Several of my recent blogs have discussed the idea of revamping the Secretary of the Interior’s Standards, which haven’t had much update in a quarter-century.  Reading the Standards is a little like watching an old movie  or reading a 19th century novel.  There are many discussions about this topic going on right now, and my own contribution flows from my international experience and my lifelong understanding that heritage conservation (historic preservation) is above all a community development tool.

HL and group clsst

Han Li in Dali Dong village, Guizhou

Preservation is a Process, not a Set of Rules

For the last 15 years the best heritage conservation practice follows the Burra Charter, which does not preach community outreach but in fact requires community engagement and input into the entire PROCESS of IDENTIFY, EVALUATE, REGISTER, and TREAT.  This came out of the fact that many different cultures value different kinds of heritage and the context statement that is SUPPOSED to be at the beginning of every preservation survey and plan must be DEFINED in part by the local culture.  In China, the greatest art is calligraphy.  In the West, some believe it to be architecture.  Some tribal cultures find it in the landscape and some minority cultures find it in festival and performance.  The process of the Burra Charter deals with all of that.


After all architecture is just frozen music anyway

The Problem of Integrity

So why did Australia get this right before the U.S.?  Because their native populations had a particularly non-tangible approach to heritage?  I would argue it was also the Asian context, where heritage lies more in the performance and craft than in the artifact.  But we also have the problem of integrity, in that the U.S. is the only place that uses that word.  Everyone else uses authenticity, which by its nature is more accommodating to a broader range of significances.  Integrity refers almost exclusively to architecture and formal, visual concerns, although we do have verbiage about “feeling and association” in there, but let’s be honest, we didn’t commit to it.

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Smells like teen spirit  Los Gatos, CA

HH soup908b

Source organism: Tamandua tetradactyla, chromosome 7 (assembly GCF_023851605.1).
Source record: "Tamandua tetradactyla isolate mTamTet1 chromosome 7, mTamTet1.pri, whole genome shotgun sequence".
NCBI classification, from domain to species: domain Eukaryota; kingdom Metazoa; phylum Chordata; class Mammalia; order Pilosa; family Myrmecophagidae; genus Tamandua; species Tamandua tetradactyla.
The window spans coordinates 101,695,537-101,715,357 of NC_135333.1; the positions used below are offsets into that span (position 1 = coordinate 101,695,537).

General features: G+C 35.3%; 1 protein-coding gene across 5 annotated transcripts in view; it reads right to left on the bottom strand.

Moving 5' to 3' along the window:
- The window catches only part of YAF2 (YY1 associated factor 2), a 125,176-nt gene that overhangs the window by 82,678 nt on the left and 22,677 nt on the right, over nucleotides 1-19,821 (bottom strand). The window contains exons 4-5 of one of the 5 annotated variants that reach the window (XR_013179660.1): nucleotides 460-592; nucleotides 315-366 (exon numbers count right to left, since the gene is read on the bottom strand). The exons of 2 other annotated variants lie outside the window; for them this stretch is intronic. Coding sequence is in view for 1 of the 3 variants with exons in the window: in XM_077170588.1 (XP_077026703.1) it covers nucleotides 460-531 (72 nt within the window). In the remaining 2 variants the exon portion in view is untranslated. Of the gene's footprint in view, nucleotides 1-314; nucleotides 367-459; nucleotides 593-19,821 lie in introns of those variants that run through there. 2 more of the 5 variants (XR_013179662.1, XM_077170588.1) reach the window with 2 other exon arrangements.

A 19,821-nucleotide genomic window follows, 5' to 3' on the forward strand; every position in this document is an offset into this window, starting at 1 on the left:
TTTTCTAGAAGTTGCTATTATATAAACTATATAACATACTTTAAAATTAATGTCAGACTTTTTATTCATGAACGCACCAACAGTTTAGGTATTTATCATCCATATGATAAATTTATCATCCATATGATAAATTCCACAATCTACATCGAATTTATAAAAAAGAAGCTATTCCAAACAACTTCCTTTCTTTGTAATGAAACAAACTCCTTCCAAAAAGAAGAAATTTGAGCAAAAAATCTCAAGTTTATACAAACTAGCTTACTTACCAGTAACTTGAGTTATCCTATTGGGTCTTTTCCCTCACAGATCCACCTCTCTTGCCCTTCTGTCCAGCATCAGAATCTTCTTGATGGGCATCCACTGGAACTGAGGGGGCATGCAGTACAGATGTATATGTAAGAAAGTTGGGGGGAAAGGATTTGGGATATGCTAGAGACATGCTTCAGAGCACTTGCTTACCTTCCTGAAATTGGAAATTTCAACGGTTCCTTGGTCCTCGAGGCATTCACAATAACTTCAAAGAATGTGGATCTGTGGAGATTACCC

Here is Jane Addams Hull House Museum, the Dining Hall, which is an absolute travesty in terms of architectural integrity.  The building was moved off its foundation, rotated 90 degrees, moved 50 feet, and covered with a veneer of red bricks IT NEVER HAD in 1965.  But each week in the Dining Hall they engage in discussion of the social, political and environmental issues of the day, just as Jane Addams and the residents did a century earlier.  From a performative, intangible perspective, this building has more HISTORICAL integrity than almost any other in the land.

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The Forum on 43rd in Chicago.  Light on Integrity, Super heavy on history.  Preserve It!

The other problem is that we treat integrity as an on-off switch, which is, prima facie, cray cray.  I wrote about Ray Rast’s approach to this before here.  Integrity is no more a YES/NO question than history is a singular narrative. But, nearly 50 years of National Register practice in this country has reinforced the architectural legacy in our system.  In some ways, if we actually took the time and trouble to do proper context statements prior to every survey and every community plan, we would start to address the diversity deficit in our own landmarks, but we don’t.  We tend to rest on a set of standards and practices written at a time when new buildings were High Modern and old buildings were old-fashioned.  All of that has changed completely.

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Architecture of its time, 1996.  Los Gatos, CA

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Architecture of its time, 2014.  Los Gatos, CA

So, we swap authenticity for integrity, work to create a series of serious historic context statements with a special focus on minority history, intangible heritage, and non-design based conservation treatments.  We should revise the Secretary of the Interior’s Standards to be in line with international practice and we should ACTUALLY FOLLOW the Secretary of the Interior’s Standards for Preservation Planning.  They should reference the Burra Charter and they should insist on stakeholder engagement in each step of IDENTIFY, EVALUATE, REGISTER and TREAT.  That would be a start.

skatebd park 31st

So we landmarked the Zephyr Skate Shop but that is a building??? Why not landmark the cultural performance and practice they invented there and in the empty pools of the 1970s California drought???